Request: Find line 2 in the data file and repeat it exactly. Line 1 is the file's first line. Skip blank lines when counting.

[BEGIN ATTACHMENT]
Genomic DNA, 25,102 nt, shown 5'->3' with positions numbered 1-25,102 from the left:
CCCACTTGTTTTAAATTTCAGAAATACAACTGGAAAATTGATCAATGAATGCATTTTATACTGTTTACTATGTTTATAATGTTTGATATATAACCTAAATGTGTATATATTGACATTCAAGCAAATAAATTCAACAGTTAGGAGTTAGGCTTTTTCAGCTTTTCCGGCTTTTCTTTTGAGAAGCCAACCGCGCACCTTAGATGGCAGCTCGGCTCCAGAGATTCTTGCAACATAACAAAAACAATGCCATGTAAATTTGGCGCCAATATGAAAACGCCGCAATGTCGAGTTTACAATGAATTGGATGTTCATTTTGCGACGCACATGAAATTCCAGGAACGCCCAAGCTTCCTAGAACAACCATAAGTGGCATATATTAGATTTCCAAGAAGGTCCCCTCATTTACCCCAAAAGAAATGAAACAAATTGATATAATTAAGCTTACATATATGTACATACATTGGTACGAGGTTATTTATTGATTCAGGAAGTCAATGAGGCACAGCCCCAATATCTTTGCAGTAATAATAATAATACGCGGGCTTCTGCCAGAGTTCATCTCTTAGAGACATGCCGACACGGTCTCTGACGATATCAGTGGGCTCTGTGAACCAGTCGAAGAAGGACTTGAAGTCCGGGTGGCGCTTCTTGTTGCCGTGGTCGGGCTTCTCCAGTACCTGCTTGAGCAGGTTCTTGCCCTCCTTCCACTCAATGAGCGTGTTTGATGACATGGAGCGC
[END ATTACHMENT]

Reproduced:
CCCACTTGTTTTAAATTTCAGAAATACAACTGGAAAATTGATCAATGAATGCATTTTATACTGTTTACTATGTTTATAATGTTTGATATATAACCTAAATGTGTATATATTGACATTCAAGCAAATAAATTCAACAGTTAGGAGTTAGGCTTTTTCAGCTTTTCCGGCTTTTCTTTTGAGAAGCCAACCGCGCACCTTAGATGGCAGCTCGGCTCCAGAGATTCTTGCAACATAACAAAAACAATGCCATGTAAATTTGGCGCCAATATGAAAACGCCGCAATGTCGAGTTTACAATGAATTGGATGTTCATTTTGCGACGCACATGAAATTCCAGGAACGCCCAAGCTTCCTAGAACAACCATAAGTGGCATATATTAGATTTCCAAGAAGGTCCCCTCATTTACCCCAAAAGAAATGAAACAAATTGATATAATTAAGCTTACATATATGTACATACATTGGTACGAGGTTATTTATTGATTCAGGAAGTCAATGAGGCACAGCCCCAATATCTTTGCAGTAATAATAATAATACGCGGGCTTCTGCCAGAGTTCATCTCTTAGAGACATGCCGACACGGTCTCTGACGATATCAGTGGGCTCTGTGAACCAGTCGAAGAAGGACTTGAAGTCCGGGTGGCGCTTCTTGTTGCCGTGGTCGGGCTTCTCCAGTACCTGCTTGAGCAGGTTCTTGCCCTCCTTCCACTCAATGAGCGTGTTTGATGACATGGAGCGC